Activity: Vision Boost
4/12/2016 12:00 AM ,
While we must enlist others in a shared vision, how do we know who to lean on for what and where support is needed? This activity is designed to help student leaders explore how self-confidence and team confidence impacts their ability to create a vision and how to work that vision into one that all team members can support and embrace.
25 - 30 minutes
Materials and Equipment
Arrange team members at a table, at individual desks, or in some other comfortable seating.
Make sure to emphasize that everyone has strengths and growth opportunities based on experience and exposure to different situations in life. The team should build confidence in all of its members because the team as a whole is only as strong as its least confident member.
The key role of the facilitator is to get team members to honestly assess their abilities and focus on how they use their strengths in achieving a shared vision. If every team member is confident in what they can do, they each will perform at a much higher level.
It should also be noted that for a team to prosper in the long run, it must have members who are growing and taking on responsibilities that they previously felt uncomfortable pursuing. It is important for members who have strength in one area to mentor other team members and help them expand their confidence zone. If overall team confidence is boosted, the probability of achieving and expanding a vision increases exponentially.
Use this exercise after participants have been introduced to the principles and behaviors associated with the Practice of Model the Way and some "dream work" has occurred to create a Shared Vision.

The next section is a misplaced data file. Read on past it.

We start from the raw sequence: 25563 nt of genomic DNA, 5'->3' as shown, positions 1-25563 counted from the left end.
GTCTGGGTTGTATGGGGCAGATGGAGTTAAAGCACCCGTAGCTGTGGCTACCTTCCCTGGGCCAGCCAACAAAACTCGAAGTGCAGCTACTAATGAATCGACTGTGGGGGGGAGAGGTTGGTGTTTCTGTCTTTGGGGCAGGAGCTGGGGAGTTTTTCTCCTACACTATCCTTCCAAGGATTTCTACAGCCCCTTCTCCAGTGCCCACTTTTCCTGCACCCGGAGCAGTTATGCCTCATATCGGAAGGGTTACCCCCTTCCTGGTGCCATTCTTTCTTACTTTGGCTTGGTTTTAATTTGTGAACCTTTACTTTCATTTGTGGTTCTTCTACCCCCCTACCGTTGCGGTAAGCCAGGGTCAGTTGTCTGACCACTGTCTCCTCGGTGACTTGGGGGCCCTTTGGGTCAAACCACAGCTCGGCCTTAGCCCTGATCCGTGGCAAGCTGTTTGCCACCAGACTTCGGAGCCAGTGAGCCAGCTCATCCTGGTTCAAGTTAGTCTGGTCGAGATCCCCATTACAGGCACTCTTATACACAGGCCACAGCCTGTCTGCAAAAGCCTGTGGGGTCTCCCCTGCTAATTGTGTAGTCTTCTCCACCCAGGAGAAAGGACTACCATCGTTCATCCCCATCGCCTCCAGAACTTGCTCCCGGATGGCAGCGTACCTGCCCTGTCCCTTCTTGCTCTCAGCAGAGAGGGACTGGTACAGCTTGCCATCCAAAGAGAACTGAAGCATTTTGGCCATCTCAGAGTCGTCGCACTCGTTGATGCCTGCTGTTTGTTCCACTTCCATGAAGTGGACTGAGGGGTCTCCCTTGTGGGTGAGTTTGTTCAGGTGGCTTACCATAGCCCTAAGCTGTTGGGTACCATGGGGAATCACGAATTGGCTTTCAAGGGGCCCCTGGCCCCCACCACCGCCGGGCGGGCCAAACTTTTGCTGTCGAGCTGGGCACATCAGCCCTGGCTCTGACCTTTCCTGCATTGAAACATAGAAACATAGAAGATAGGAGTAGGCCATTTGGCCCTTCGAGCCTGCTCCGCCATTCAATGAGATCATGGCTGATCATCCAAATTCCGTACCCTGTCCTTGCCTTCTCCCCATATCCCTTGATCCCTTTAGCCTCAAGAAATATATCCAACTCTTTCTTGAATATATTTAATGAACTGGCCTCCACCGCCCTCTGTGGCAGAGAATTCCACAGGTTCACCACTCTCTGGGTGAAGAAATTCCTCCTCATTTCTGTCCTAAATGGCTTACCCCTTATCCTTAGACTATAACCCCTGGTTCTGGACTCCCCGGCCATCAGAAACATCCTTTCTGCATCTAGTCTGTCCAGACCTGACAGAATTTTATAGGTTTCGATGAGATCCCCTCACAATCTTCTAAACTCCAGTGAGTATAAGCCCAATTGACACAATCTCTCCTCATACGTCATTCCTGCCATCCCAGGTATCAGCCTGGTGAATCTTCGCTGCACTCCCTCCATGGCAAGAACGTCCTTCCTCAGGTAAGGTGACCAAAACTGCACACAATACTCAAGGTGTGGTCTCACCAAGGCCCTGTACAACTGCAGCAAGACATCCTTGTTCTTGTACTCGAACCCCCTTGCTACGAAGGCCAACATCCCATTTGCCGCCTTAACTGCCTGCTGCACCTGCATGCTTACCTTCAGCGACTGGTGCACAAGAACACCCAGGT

Reflection and Connection to the Model
This activity connects to the Practice of Inspire A Shared Vision and, specifically, to Commitment #3: Envision the Future (e.g., imagine the possibilities by reflecting on your past, with an eye to the future where your passion melds with that of others who share in your belief of what is possible).
Thinking about, articulating, and discussing experiences where team members have had success in the past will help team members build their confidence in their ability to successfully take on new challenges.
An important part of this exercise is the opportunity team members have to share with others. The more candid the exchange, the closer the team will become and the more supportive they will be in helping one another grow and develop.
The environment created for these discussions to be most effective must be one that is supportive and nurturing. It typically is easy for team members to talk about areas where they have excelled. However, it can be very difficult to talk about areas of weakness or where development can take place. These growth areas must be looked at as something all of the team must engage in to develop the strongest team possible.
Confidence is key to overcoming obstacles, which comes about when working to Inspire a Shared Vision. And greater confidence equals greater probability of vision achievement.
Ken Dixon, a Certified Facilitator of The Student Leadership Challenge, is President and CEO of Relationsmith, a leading provider of online marketing solutions to independent schools, hospitals, and other nonprofits in the Northeast. He also is founding instructor and program co-developer of the Bruyette Leadership Academy at Westminster School where he incorporates The Student Leadership Challenge into the school’s curriculum to help student government leaders and athletic team captains build a strong leadership foundation. A graduate of the U.S. Military Academy at West Point and A 30-year veteran in marketing and management with such high-profile companies as Booz, Allen, and Hamilton and IBM, he also has held leadership positions in several telecommunications and technology start-ups. Ken can be reached at KDixon@relationsmith.com.
Category: Quick Tips and Activities